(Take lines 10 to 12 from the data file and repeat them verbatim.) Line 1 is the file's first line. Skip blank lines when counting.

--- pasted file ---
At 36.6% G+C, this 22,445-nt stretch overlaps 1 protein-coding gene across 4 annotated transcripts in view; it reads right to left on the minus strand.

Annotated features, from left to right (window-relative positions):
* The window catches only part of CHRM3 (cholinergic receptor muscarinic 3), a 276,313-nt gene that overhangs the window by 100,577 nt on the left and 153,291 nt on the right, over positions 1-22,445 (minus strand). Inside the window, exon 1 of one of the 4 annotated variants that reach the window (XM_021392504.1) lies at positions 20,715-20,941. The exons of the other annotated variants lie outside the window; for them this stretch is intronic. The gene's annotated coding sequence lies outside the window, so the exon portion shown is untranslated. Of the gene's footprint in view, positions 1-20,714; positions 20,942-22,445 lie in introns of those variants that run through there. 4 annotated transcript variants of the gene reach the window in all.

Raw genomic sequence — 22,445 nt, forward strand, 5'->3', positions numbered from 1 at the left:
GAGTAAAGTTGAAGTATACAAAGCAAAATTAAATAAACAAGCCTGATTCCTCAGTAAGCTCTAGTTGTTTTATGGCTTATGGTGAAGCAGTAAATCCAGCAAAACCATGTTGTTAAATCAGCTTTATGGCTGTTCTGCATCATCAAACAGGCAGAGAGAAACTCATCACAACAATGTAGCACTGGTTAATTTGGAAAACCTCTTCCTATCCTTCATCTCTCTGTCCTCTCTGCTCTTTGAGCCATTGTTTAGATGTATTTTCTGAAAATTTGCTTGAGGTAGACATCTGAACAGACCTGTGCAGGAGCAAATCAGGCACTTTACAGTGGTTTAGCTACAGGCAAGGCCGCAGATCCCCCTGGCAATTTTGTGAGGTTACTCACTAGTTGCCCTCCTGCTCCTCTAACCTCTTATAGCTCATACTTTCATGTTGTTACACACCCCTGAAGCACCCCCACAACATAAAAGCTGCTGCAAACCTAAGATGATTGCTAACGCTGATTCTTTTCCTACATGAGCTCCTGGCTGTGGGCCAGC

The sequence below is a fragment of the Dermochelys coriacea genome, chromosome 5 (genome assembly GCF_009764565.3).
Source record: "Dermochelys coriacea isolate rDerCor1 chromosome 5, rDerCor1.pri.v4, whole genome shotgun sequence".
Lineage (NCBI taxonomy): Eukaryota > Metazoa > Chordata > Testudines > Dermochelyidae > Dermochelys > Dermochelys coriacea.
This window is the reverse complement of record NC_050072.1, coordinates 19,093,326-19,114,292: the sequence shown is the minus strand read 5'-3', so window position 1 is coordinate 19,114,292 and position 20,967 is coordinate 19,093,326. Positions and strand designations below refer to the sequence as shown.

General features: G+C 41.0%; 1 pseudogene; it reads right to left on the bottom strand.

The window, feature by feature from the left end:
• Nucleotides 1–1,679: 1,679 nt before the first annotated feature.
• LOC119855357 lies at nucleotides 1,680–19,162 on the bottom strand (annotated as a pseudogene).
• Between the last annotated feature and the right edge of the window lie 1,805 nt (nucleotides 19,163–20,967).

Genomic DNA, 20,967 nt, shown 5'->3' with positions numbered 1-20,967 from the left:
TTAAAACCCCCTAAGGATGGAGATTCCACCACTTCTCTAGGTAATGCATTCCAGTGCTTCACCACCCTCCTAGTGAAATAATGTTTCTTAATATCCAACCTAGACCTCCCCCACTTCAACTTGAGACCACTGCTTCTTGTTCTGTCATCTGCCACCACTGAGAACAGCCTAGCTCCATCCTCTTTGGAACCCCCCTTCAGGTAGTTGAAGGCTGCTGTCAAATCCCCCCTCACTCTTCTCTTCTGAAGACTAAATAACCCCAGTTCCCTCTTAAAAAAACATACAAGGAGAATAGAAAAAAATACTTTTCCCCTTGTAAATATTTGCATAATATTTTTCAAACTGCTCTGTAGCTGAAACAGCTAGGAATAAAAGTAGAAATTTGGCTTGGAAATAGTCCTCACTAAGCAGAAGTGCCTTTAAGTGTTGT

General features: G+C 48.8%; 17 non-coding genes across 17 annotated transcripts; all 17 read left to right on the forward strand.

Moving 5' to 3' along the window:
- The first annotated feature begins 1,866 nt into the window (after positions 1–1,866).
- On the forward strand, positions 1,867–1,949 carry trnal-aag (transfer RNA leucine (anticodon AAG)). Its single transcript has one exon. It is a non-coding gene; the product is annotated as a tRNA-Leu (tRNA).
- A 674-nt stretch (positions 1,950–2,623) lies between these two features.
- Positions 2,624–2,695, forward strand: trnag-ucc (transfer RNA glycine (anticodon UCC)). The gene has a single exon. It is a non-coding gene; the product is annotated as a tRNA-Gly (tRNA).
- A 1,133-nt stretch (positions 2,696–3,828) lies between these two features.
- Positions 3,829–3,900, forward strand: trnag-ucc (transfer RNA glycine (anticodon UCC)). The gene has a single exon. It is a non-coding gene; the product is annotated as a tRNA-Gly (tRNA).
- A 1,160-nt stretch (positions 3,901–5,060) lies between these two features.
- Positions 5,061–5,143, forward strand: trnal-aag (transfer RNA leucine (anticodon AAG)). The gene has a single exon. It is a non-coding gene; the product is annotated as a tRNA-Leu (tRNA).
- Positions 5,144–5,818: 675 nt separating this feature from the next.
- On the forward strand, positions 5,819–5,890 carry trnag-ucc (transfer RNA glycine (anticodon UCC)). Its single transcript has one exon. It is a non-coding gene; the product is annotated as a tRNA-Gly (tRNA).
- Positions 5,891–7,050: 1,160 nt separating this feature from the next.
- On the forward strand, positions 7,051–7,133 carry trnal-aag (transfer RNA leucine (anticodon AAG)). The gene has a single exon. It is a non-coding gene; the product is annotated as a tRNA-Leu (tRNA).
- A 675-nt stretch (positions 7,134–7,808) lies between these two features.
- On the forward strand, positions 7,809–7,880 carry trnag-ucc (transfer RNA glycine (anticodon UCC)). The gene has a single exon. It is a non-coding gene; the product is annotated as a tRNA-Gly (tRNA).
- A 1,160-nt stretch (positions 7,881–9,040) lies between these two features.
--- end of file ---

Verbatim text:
General features: G+C 41.0%; 1 pseudogene; it reads right to left on the bottom strand.

The window, feature by feature from the left end:
• Nucleotides 1–1,679: 1,679 nt before the first annotated feature.